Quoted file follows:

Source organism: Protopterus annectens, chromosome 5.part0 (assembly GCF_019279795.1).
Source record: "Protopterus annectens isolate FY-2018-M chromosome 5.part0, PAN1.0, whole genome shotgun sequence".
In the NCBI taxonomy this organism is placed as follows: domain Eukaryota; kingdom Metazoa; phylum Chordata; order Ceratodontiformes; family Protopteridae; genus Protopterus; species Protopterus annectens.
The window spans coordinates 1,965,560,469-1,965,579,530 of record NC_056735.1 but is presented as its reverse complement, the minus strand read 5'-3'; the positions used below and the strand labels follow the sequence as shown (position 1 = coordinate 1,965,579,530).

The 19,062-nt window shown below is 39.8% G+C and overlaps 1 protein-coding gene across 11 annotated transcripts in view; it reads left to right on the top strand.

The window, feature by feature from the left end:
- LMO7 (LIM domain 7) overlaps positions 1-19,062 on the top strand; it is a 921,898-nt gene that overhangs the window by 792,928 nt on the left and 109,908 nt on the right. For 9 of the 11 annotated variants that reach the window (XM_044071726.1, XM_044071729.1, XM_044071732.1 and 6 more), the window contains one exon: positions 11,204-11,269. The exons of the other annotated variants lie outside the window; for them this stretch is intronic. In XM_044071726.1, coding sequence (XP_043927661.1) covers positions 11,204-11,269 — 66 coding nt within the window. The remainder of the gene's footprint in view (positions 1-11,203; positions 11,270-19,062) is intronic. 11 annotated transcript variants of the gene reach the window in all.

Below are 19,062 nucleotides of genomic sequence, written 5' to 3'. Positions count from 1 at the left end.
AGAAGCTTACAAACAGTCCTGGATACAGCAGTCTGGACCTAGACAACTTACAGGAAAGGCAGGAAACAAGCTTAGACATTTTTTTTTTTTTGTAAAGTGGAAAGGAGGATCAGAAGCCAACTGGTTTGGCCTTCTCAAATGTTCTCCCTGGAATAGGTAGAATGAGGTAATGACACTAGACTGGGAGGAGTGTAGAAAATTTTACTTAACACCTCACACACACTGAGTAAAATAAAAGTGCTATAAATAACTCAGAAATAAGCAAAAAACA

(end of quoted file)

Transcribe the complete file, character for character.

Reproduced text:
Source organism: Protopterus annectens, chromosome 5.part0 (assembly GCF_019279795.1).
Source record: "Protopterus annectens isolate FY-2018-M chromosome 5.part0, PAN1.0, whole genome shotgun sequence".
In the NCBI taxonomy this organism is placed as follows: domain Eukaryota; kingdom Metazoa; phylum Chordata; order Ceratodontiformes; family Protopteridae; genus Protopterus; species Protopterus annectens.
The window spans coordinates 1,965,560,469-1,965,579,530 of record NC_056735.1 but is presented as its reverse complement, the minus strand read 5'-3'; the positions used below and the strand labels follow the sequence as shown (position 1 = coordinate 1,965,579,530).

The 19,062-nt window shown below is 39.8% G+C and overlaps 1 protein-coding gene across 11 annotated transcripts in view; it reads left to right on the top strand.

The window, feature by feature from the left end:
- LMO7 (LIM domain 7) overlaps positions 1-19,062 on the top strand; it is a 921,898-nt gene that overhangs the window by 792,928 nt on the left and 109,908 nt on the right. For 9 of the 11 annotated variants that reach the window (XM_044071726.1, XM_044071729.1, XM_044071732.1 and 6 more), the window contains one exon: positions 11,204-11,269. The exons of the other annotated variants lie outside the window; for them this stretch is intronic. In XM_044071726.1, coding sequence (XP_043927661.1) covers positions 11,204-11,269 — 66 coding nt within the window. The remainder of the gene's footprint in view (positions 1-11,203; positions 11,270-19,062) is intronic. 11 annotated transcript variants of the gene reach the window in all.

Below are 19,062 nucleotides of genomic sequence, written 5' to 3'. Positions count from 1 at the left end.
AGAAGCTTACAAACAGTCCTGGATACAGCAGTCTGGACCTAGACAACTTACAGGAAAGGCAGGAAACAAGCTTAGACATTTTTTTTTTTTTGTAAAGTGGAAAGGAGGATCAGAAGCCAACTGGTTTGGCCTTCTCAAATGTTCTCCCTGGAATAGGTAGAATGAGGTAATGACACTAGACTGGGAGGAGTGTAGAAAATTTTACTTAACACCTCACACACACTGAGTAAAATAAAAGTGCTATAAATAACTCAGAAATAAGCAAAAAACA